In a single generation, China has transformed itself from one of the poorest places on Earth into a rising industrial superpower. Yet despite the speed and scale of the transformation, China’s economic miracle remains a “work in progress”: many stress points have developed and some pose serious threats to its continued success.
Widening income disparity, worsening pollution, serious product quality scandals, artificial entry barriers to many sectors and regions, severe resource constraints, an aging population, and the often chaotic and discretionary administration of laws and regulations are just some of the issues that have come to the fore.
Approved by the National People’s Congress in March 2011, the 12th Five Year Plan recognises these stress points, and proposes goals aimed at transforming China into an advanced market economy.
The Plan’s long list of objectives will take years to complete. Rather than being attained by decree, achieving most explicitly require a switch from central to decentralised planning: changing the government’s role from that of economic engineer to economic referee.
In the China envisioned by the 12th Five Year Plan, reform by decree and exhortation invites catastrophic failure
The need for this decentralisation is evident in plans to professionalise China’s bulky state-owned enterprises, banks, regulatory bodies, and other institutions. The Plan envisions this process largely eliminating corruption and cronyism, with important economic decisions made on the basis of economic principles rather than connections.
However, efficient decentralisation and delegation are easier planned than implemented. Managers of banks and other financial institutions for example will allocate resources in accordance with the economic logic of these objectives only if appropriately incentivised to do so. If bankers’ careers are advanced by allocating loans politically, to gain favour with cadres, loans will be allocated politically. Similarly businesses will invest to upgrade their productivity only if this proves better for their top managers than investing in political rent-seeking (i.e. doing favours for politically powerful individuals or their families).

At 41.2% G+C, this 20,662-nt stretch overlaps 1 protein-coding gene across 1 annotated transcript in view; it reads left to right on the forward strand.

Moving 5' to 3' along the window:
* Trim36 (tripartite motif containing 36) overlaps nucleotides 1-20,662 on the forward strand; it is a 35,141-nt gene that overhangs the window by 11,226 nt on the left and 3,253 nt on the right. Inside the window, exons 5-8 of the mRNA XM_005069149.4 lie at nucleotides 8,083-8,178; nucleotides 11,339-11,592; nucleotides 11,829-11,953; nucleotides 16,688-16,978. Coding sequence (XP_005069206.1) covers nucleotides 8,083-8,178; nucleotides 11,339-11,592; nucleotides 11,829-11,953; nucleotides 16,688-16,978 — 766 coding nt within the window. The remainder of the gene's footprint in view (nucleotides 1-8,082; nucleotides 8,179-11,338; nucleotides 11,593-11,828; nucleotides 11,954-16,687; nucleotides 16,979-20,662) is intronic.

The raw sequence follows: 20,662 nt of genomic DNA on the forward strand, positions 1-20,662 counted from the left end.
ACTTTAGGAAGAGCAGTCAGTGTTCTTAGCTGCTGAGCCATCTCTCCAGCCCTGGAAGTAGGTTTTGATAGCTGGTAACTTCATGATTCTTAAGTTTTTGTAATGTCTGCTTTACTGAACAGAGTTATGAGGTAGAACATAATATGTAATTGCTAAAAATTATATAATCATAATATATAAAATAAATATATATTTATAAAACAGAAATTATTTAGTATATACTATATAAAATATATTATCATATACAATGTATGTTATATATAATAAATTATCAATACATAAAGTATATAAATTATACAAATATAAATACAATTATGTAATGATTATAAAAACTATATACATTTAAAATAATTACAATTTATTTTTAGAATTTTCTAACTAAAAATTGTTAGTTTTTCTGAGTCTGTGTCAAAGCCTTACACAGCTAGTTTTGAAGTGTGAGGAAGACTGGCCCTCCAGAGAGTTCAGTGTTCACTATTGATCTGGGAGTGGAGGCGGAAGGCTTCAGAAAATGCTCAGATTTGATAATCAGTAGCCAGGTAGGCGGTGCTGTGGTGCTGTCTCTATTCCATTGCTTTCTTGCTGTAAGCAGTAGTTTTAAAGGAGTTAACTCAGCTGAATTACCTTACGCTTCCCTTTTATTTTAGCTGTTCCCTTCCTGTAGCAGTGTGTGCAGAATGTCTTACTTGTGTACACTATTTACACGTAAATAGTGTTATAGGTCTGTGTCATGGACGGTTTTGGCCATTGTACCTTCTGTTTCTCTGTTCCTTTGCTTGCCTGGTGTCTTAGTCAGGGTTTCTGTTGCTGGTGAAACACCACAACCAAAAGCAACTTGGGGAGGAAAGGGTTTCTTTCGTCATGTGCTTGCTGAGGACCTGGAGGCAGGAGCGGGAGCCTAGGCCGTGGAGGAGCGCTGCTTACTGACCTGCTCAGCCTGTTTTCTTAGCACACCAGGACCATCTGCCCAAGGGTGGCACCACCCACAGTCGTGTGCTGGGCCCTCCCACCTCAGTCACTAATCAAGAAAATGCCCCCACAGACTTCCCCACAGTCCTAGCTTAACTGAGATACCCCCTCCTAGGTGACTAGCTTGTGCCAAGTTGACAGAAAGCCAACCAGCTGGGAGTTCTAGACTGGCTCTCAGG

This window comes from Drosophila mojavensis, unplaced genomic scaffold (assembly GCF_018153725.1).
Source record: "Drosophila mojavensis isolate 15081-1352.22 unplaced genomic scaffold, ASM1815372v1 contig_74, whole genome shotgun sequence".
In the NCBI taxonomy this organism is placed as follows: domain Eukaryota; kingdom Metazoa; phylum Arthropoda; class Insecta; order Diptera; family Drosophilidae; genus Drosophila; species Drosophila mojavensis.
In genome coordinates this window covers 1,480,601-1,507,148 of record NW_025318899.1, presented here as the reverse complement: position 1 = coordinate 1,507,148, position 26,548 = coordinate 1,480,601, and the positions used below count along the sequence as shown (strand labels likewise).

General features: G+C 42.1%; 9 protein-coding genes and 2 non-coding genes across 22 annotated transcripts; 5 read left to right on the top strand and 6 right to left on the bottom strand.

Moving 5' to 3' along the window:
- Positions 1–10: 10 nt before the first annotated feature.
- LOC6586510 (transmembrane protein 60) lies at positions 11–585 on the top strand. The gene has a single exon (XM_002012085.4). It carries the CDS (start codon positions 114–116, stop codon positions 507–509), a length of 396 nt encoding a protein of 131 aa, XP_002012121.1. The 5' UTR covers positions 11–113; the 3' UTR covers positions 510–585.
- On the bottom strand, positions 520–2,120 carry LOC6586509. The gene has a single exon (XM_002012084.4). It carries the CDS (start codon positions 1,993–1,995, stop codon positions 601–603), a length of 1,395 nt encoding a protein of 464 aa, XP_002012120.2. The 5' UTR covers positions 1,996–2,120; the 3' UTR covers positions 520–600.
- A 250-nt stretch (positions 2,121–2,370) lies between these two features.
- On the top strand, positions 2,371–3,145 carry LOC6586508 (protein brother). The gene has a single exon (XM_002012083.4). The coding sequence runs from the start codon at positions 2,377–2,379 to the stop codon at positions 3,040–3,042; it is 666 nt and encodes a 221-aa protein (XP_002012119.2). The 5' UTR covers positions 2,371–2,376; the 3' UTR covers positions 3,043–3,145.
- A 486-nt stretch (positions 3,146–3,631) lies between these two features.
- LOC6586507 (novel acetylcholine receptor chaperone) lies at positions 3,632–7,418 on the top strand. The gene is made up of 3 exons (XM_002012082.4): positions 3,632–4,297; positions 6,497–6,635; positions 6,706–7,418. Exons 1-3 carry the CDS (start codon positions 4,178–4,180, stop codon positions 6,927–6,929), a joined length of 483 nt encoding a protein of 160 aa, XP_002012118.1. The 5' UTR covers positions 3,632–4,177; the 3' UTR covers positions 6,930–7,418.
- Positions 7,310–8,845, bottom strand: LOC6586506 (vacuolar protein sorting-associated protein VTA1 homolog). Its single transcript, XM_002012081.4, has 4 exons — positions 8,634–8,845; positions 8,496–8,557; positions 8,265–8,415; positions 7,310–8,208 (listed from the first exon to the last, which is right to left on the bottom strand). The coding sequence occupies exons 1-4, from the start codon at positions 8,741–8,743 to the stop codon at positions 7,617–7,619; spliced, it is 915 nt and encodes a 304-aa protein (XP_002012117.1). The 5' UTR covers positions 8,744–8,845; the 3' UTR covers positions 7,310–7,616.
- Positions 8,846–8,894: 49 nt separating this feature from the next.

These unfortunate truths arise because large, dynamic economies are inherently so complicated that even the most diligent and energetic honest overseers cannot possibly monitor all the millions of decisions people in banks, businesses, and government offices must make. Moreover, government agents will use their powers to promote the Plan’s goals only if they benefit more from doing so than from doing otherwise.
Even before 1978, in a vastly simpler Chinese economy, the direct government control system worked poorly and often created serious economic and political problems. In the China envisioned by the 12th Five Year Plan, reform by decree and exhortation invites catastrophic failure. Other developed countries have found that only well-crafted incentives can generate broadly efficient decision-making.
The goals listed in the Chinese plan demonstrate that central government officials appreciate that the fundamental economic underpinnings of an advanced market economy are strong institutional foundations that make it economically rational for people to work hard and use resources efficiently. These include laws, regulations, customs, and morals that lay down the expected scope of people’s self-interested actions.
Rule of law